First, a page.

Virginia Department of Health confirms first case of Monkeypox

The individual is a resident of Northern Virginia who recently traveled internationally
Published: May. 26, 2022 at 2:58 PM EDT|Updated: May. 27, 2022 at 4:14 PM EDT
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RICHMOND, Va. (WWBT) - The Virginia Department of Health has announced the first case of Monkeypox in a Virginia resident.

According to the VDH, the initial testing was completed at the Department of General Services Division of Consolidated Laboratory Services. The health department said Friday that the Center for Disease Control and Prevention has also officially confirmed the test results.

The Northern Virginia woman recently traveled to an African country where the disease is known to occur.

Officials said she was not infectious during travel and is isolated at home and monitoring her health.

VDH is working on getting in touch with all of her close contacts. No additional cases have been confirmed at this time.

“Monkeypox is a very rare disease in the United States. The patient is currently isolating and does not pose a risk to the public,” said State Health Commissioner Colin M. Greene, MD, MPH. “Transmission requires close contact with someone with symptomatic monkeypox, and this virus has not shown the ability to spread rapidly in the general population. VDH is monitoring national and international trends and has notified medical providers in Virginia to watch for monkeypox cases and report them to their local health district as soon as possible. Based on the limited information currently available about the evolving multi-country outbreak, the risk to the public appears to be very low.”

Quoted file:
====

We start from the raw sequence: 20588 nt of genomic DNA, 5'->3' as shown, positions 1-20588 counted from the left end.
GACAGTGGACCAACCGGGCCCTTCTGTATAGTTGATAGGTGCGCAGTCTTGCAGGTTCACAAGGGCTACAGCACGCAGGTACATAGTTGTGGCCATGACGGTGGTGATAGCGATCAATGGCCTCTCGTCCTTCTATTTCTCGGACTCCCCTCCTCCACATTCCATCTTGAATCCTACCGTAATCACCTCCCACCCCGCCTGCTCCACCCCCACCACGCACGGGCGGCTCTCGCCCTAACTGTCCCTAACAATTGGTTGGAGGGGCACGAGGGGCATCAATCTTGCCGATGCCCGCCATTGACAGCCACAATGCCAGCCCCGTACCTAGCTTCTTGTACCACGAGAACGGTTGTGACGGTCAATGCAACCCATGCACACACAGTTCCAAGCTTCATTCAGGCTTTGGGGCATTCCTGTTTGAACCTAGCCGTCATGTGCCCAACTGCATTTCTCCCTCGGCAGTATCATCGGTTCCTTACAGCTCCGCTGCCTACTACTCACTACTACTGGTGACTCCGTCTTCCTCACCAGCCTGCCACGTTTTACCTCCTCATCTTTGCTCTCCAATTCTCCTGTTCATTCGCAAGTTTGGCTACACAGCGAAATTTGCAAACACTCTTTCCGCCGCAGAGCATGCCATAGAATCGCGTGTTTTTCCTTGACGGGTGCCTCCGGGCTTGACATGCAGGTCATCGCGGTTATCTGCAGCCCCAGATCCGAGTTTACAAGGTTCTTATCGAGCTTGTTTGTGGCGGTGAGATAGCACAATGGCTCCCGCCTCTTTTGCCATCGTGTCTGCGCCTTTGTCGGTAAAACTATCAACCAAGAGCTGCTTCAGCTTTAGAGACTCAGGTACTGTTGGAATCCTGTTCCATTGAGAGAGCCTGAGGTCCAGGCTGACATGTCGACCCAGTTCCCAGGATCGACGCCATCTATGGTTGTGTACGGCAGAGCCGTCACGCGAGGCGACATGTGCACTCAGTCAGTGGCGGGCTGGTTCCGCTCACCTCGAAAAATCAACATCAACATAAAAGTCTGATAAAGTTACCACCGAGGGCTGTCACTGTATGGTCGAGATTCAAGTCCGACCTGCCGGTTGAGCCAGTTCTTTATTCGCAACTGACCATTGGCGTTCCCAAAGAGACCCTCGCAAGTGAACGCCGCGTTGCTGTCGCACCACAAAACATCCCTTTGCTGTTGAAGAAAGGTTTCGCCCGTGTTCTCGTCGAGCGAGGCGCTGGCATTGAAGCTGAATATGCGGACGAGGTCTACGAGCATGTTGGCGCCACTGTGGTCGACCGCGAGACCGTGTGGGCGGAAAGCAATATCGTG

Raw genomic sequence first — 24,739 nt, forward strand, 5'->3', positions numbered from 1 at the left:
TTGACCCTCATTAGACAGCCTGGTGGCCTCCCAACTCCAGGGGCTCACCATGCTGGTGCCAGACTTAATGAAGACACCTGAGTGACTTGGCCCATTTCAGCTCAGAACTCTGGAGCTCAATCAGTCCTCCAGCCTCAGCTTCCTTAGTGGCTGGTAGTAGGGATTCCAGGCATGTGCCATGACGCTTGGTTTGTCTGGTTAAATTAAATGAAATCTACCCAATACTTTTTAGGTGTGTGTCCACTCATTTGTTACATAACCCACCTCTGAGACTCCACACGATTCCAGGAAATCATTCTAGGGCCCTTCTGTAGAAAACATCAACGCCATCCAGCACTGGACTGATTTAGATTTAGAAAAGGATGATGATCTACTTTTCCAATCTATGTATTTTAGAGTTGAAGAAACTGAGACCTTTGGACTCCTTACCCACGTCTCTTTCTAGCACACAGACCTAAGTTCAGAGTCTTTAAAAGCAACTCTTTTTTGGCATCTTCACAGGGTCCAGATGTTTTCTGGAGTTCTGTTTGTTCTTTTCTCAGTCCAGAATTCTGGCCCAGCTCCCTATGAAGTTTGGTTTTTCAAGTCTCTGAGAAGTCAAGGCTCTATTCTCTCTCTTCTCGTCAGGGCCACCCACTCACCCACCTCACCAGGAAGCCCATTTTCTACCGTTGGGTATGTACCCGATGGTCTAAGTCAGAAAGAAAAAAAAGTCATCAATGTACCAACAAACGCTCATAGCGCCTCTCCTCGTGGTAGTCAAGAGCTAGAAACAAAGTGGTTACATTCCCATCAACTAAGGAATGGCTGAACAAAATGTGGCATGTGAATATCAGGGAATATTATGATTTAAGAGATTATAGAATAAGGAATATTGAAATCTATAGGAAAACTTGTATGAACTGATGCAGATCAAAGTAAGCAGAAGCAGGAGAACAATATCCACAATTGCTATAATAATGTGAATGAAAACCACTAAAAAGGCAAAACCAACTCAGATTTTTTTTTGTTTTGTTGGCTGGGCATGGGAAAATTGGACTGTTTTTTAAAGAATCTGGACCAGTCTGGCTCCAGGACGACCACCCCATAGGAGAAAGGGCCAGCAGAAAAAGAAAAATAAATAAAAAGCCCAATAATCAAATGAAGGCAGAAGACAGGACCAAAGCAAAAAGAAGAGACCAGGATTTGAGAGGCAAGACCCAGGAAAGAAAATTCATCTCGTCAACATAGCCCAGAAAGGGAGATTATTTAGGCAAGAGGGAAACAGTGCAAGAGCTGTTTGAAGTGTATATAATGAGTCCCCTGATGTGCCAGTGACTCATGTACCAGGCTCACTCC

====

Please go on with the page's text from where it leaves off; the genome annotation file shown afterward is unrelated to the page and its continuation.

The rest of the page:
While monkeypox is rare, it is a potentially serious illness that is transmitted when there is close contact with an infected person or animal.

“Illness typically begins with fever, headache, muscle aches, exhaustion, and swelling of the lymph nodes. After a few days, a specific type of rash appears, often starting on the face and then spreading to other parts of the body,” VDH said.

Symptoms typically show up seven to 14 days after exposure and clear up within two to four weeks, but some people can develop serious illness and die.

Anyone with symptoms consistent with monkeypox should seek medical treatment, especially if they fall into the following categories released by VDH:

  • Those who traveled to central or west African countries, parts of Europe where monkeypox cases have been reported, or other areas with confirmed cases of monkeypox during the month before their symptoms began,
  • Those who have had contact with a person with confirmed or suspected monkeypox, or
  • Men who regularly have close or intimate contact with other men, including meeting partners through an online website, digital application (“app”), or at a bar or party.

For more information on monkeypox, click here.

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